National Park Service
Kiva, Crown, Crown


The Invaders

The New Mexico: Preliminaries to Conquest

Oñate's Disenchantment

The "Christianization" of Pecos

The Shadow of the Inquisition

Their Own Worst Enemies

Pecos and the Friars

Pecos, the Plains, and the Provincias Internas

Toward Extinction



Chapter 1: The Invaders, 1540-1542

Hernando de Alvarado states . . . that he came to New Spain nineteen years ago [in 1530] with the Marqués del Valle [Hernán Cortés] and that he has spent these years in the service of His Majesty in the first discovery of the South Sea, on the expedition that the marqués made, and on the expedition to Cíbola. Under the command of the general [Francisco Vázquez de Coronado] he discovered and conquered more than two hundred leagues in advance, where he discovered the buffalo. On all these expeditions he served with the rank of captain at his own cost, providing many horses and servants without receiving pay from His Majesty or any other person. He has not been remunerated and as a result lives in poverty.

Statement of Hernando de Alvarado, c. 1549

The First Spaniards

It was early fall, the time when the maize plants begin turning brown, 1540. Twenty-two summers had passed since the conqueror Hernán Cortés first stepped ashore on the mainland of Mexico, to trade, he said. Now, eighteen hundred miles northwest of that dank tropical coast, a small column of helmeted Spanish soldiers marched across high, semi-arid country through arroyos, chamisa, and piñon to receive homage from the fortress-pueblo of Cicuye.

Even though they numbered not many more than twenty, this medieval-looking detachment from the expedition of Gov. Francisco Vázquez de Coronado faithfully represented the conquering forces of Catholic Spain in America. The youthful captain, who wore a coat of mail and rode a horse covered with leather or quilted cotton armor, hailed his earthly Holy Caesarean Catholic Majesty in the same breath as his Heavenly Father. Having marveled firsthand at the incredible fruits of Cortés' success, he had willingly financed himself and his retainers for this venture of discovery. Several of the other horsemen had outfitted themselves and brought along black slaves. Behind them on foot marched four paid crossbowmen. Also on foot, in emulation of St. Francis, walked a gray-robed Spanish friar, a rigorous and visionary priest bent on conquest to the glory of God and the church militant. [1]

Northern New Spain

Capt. Hernando de Alvarado, from the northern mountain province of Santander, was probably light skinned with sandy hair and beard. In 1530, at age thirteen, he had crossed the Atlantic in the grand fleet that returned Cortés to México. He had served the conqueror, as he phrased it, "in the first discovery of the South Sea." Later, in the excitement of sensational reports from the far north, the well-born twenty-three-year-old Alvarado had signed on with Coronado as captain of artillery. During the battle for the Zuñi pueblo of Hawikuh, he and García López de Cárdenas shielded the fallen Coronado with their bodies and thereby saved the general's life. At least one chronicler later claimed that young don Hernando was kin to the more famous Pedro de Alvarado, hell-bent conquistador of Guatemala. [2]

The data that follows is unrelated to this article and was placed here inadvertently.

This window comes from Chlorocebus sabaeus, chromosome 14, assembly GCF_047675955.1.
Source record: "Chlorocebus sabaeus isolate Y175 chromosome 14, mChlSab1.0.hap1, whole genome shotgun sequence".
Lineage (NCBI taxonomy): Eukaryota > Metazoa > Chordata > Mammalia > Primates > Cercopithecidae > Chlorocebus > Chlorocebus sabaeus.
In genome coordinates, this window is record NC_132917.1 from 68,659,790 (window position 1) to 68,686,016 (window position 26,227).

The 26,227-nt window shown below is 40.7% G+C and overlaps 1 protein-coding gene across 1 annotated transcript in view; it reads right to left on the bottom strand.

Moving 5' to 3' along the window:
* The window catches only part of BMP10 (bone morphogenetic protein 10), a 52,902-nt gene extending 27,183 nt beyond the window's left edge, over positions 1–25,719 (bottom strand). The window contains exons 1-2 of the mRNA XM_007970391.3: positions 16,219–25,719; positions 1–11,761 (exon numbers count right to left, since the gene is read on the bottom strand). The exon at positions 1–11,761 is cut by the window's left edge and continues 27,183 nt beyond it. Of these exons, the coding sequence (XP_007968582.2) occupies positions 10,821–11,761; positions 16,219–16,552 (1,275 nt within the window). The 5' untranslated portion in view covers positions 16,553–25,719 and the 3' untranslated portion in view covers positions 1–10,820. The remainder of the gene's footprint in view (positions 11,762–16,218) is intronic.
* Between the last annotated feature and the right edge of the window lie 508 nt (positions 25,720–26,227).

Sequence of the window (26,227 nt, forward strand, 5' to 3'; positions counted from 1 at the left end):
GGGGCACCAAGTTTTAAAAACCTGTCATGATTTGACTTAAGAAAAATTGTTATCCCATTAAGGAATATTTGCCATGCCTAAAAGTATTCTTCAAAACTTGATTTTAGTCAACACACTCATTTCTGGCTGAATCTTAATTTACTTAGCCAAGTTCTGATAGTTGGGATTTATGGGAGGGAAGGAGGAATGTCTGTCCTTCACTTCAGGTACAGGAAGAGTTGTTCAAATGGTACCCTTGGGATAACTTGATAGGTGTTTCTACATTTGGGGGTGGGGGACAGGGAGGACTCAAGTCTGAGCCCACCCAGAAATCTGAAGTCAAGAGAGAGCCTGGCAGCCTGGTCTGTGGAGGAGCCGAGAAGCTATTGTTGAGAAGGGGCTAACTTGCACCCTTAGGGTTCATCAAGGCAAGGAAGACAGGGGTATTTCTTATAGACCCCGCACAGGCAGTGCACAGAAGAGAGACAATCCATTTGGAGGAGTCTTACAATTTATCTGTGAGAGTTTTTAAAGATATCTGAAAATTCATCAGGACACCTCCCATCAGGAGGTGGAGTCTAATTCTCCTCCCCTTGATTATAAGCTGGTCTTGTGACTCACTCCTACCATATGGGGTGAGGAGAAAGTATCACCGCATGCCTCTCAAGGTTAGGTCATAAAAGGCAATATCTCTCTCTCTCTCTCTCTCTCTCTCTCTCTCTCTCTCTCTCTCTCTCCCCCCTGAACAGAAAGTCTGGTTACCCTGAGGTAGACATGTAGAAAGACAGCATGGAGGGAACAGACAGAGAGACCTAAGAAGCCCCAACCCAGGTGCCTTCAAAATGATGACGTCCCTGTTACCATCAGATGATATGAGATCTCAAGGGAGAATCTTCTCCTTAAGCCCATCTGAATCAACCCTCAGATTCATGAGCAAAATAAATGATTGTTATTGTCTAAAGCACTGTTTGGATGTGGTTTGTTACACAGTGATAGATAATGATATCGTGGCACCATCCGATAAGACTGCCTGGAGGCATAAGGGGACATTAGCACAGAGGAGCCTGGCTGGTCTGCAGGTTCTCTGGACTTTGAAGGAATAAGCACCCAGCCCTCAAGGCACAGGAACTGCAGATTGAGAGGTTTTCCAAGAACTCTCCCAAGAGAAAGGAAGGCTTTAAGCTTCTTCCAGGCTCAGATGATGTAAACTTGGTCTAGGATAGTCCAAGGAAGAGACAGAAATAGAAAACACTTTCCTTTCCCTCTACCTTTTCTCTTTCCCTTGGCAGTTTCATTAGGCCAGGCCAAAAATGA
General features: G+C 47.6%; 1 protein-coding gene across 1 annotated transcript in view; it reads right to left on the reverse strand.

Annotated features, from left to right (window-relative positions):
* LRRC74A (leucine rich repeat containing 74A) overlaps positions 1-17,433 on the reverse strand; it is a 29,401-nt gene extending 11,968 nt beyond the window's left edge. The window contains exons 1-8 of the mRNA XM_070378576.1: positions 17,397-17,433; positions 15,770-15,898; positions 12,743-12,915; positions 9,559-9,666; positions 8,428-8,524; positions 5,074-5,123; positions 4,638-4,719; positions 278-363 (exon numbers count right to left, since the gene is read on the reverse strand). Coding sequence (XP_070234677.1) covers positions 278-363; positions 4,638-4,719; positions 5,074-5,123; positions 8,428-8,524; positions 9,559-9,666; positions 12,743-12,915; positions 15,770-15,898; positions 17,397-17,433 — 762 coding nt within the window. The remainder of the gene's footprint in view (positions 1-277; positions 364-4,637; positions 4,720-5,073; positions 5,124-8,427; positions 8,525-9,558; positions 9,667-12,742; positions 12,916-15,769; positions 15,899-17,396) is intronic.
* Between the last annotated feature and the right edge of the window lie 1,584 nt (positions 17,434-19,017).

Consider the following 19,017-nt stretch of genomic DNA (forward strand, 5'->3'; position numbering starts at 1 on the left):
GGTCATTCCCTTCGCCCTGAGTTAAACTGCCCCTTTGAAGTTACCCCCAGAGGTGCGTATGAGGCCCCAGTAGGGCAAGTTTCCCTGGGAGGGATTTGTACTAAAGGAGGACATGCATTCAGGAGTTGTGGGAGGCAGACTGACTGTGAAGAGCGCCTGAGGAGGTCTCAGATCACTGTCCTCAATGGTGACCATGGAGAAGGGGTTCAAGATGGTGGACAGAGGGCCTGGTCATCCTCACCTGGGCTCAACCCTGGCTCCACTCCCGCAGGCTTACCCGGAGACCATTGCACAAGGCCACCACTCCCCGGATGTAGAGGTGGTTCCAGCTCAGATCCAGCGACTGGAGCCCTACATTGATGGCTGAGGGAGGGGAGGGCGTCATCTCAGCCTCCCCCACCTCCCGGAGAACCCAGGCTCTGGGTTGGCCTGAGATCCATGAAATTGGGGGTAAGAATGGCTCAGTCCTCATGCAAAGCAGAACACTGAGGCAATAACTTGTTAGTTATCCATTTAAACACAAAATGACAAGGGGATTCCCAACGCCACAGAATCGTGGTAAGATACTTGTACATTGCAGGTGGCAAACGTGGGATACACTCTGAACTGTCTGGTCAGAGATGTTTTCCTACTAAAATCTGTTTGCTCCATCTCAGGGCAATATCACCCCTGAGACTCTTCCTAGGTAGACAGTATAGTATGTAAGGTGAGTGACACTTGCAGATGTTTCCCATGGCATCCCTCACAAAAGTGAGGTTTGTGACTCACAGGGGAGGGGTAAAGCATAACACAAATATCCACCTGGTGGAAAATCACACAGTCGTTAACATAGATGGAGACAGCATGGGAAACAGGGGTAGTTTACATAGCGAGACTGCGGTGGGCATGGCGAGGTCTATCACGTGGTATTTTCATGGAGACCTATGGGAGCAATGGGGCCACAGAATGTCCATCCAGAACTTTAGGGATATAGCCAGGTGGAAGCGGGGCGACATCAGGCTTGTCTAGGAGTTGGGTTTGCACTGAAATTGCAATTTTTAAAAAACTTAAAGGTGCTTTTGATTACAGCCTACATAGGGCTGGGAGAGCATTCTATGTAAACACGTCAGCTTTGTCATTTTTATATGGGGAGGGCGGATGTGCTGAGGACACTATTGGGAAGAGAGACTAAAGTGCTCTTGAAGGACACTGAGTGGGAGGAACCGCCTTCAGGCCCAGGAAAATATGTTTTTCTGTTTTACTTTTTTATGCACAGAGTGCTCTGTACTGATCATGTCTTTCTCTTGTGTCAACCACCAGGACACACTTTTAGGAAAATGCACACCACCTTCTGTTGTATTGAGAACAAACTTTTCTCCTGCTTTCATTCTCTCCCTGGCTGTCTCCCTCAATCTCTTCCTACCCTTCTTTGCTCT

sketch of Spaniards meeting Natives
First contact. After Códice Florentino, central Mexico, 16th century.

At Alvarado's side rode Melchior Pérez. His father, Licenciado Diego Pérez de la Torre, had succeeded the notorious Nuño Beltrán de Guzmán as governor of Nueva Galicia. When the elder Pérez died in an Indian revolt, the viceroy appointed Coronado to the vacant governorship. The Pérez clan was from the villa of Feria in southern Extremadura just off the highroad between Zafra and Badajoz. Don Melchior had gambled a small fortune fitting out himself and his servants, more than two thousand gold castellanos he calculated. [3]

sketch of Spaniard
After Lienzo de Tiaxcala, central Mexico, 16th century.
sketch of Friar
After Códice Azcatitlan, central Mexico, 16th century.

Juan Troyano, from the market town of Medina de Río Seco, northwest of Valladolid, had fought as a youth in the armies of Emperor Charles V in Italy. He had come to New Spain in the fleet that brought over Coronado and his patron, don Antonio de Mendoza, first viceroy of New Spain and heaviest financial backer of the expedition. Evidently Troyano possessed a flair for languages. He had already begun picking up phrases in various Indian tongues. He also, now or later, picked up an Indian girl, not unusual for a Spanish soldier. But Troyano refused to give her up, married her, and spent the rest of his life with her. [4]

Unlike Troyano, Fray Juan de Padilla was profoundly disappointed in the Pueblo Indians, in all Indians for that matter. This belligerent Franciscan had joined Coronado for only one reason. He would, by the grace of God, find and reunite with Christendom the long-lost Seven Cities of Antillia. According to a popular romance of the time, seven Portuguese bishops fleeing the Moslem invasion of their homeland had embarked their congregations in the year 714 and sailed off to the west. They had founded seven immensely wealthy and utopian cities—cities that lay, Father Padilla was convinced, somewhere north from Mexico. Visits to both the Zuñi and Hopi pueblos had shattered his illusions that Cíbola or Tusayán might end his quest. Perhaps to the east, far to the east of Cicuye in the land of Quivira.